2010 Year End Tax Strategies

It’s that time of year again. No, not just the holiday season, but also the time when you realize that the year is ending and taxes are just around the corner. This year is particularly difficult because Congress still hasn’t decided what to do about the Bush-era tax cuts (the Senate will vote on Obama tax-cut proposal today, but the House Democrats have indicated that they reject the deal in its current form). The uncertainty makes it especially difficult to decide what actions to take to reduce or defer tax before 2011 arrives. However, there are still strategies that will make the decision making easier.

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Since there is a good chance that taxes will be higher in 2011 than in 2010, you may want to decide whether to accelerate your income to take advantage of known tax rates. If this is the route you choose to take, here are some things you can do. If your employer pays bonuses, ask if they can be paid this year instead of next year. Do you have stocks that you can sell for capital gains? This is particularly a good move if the Obama tax-cut deal doesn’t become law before year end because capital gains are taxed at a lower 15% this year (despite the uncertainty, the chance of passage is actually pretty good due to the compromise in the proposal). If you want to take advantage of current tax rates, go ahead and sell them now. Of course, you always want to consider the market condition and whether selling your holdings now meet your long term investment strategies. While you might be saving on taxes, you may also be cutting future income and jeopardizing your retirement.

Speaking of retirement funds, now is a good time to convert your traditional IRA or old 401(K) into a Roth IRA. Then you can decide how to report the income. If you are sticking with the strategy to have more income now, report the income on 2010 taxes. If, on the other hand, you are trying to minimize your income, report the income on the 2011 tax forms.

On the other hand, if you choose to try minimizing your income for lower taxes, your decisions will be very different from the above. For example, instead of asking for the 2010 bonus this year, you may want to ask your employer to wait until 2011 to pay out the bonus money so it won’t appear on your 2010 tax bill. And rather than selling stocks right now, you’ll want to hang on to them. If you’re eligible for an IRA deductions but can wait until 2011, do so.

Now on to the subject of deductions. Once again, things will be a lot easier if the proposed tax cut goes through. If you want to increase your deductions this year, here are some things to consider. First, pay all deductible expenses such as medical bills, make charitable donations, pay your property tax. Second, if you have any investments that have lost value, consider selling them now and taking the loss on your tax bill. Finally, increase contribution to your retirement fund, be it IRA or 401(k), to the maximum amounts allowed.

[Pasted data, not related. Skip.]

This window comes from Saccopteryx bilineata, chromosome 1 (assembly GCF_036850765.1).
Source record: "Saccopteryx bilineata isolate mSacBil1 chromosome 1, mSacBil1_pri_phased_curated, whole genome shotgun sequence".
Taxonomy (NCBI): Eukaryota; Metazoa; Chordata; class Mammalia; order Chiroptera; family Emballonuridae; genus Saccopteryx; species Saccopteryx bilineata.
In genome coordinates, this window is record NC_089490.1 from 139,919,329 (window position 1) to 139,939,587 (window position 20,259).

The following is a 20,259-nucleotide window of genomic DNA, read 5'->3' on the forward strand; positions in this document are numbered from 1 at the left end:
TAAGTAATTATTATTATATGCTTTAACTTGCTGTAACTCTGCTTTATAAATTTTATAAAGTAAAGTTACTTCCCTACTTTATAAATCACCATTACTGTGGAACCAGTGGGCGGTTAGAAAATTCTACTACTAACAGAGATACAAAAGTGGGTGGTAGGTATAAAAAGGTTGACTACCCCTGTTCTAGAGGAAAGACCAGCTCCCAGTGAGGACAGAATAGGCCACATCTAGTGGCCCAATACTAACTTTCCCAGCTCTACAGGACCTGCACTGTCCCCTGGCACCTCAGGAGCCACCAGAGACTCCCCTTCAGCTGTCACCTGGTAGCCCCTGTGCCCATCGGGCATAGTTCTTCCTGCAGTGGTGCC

The other road is to decrease your deductions based on what you and/or your financial adviser think what Congress will do. In that case, obviously, you’ll want to defer paying off the medical bills, making charitable contributions, and you’ll hang on to loser investments. You’ll leave your payments to your retirement fund the same. And one strategy that works over time regardless of the tax code is itemized deductions. If your itemized deductions are close to the standard deduction, consider bunching them and only claiming them every other year. This can save you a bundle over a long period of time.

Finally a word about the Alternative Minimum Tax (AMT). If you are affected by AMT this tax, there are some things you’ll want to consider as you formulate your tax plan going forward. Because the AMT reduces or eliminates the tax breaks for things like paying medical bills, it’s better to just pay them as they come due. It is also wise to sell any stock options as they will be added to your calculated income and will affect the AMT. The future of the AMT is still unsure, but it it is likely that more people will be affected by it in the coming year.

There are some tax breaks that will end after 2010 so take advantage of them while you can. The $1,500 Energy Efficient Home Improvement deduction for making your home more energy efficient is available this year only. Similarly, the credit for buying a hybrid car is also a one time deal. This is the last year that the child tax credit is $1,000 per child. After this year, the tax credit goes down to $500. Long term capital gains tax will almost certainly go up from the current maximum of 15%.

These are just a few ideas to help you save on your taxes. For more information, consult your financial planner.

Photo credit: curious_spider

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One Response to “2010 Year End Tax Strategies”

  1. Theresa Giampaolo |  Feb 13, 2011 at 3:26 pm

    I still have not received my year-end tax form for my Mortgage Loan. I go thru this every year. When I go to the Chase website it does not allow me to get the information on-line. Can you get a copy to me? Loan Number 1838021124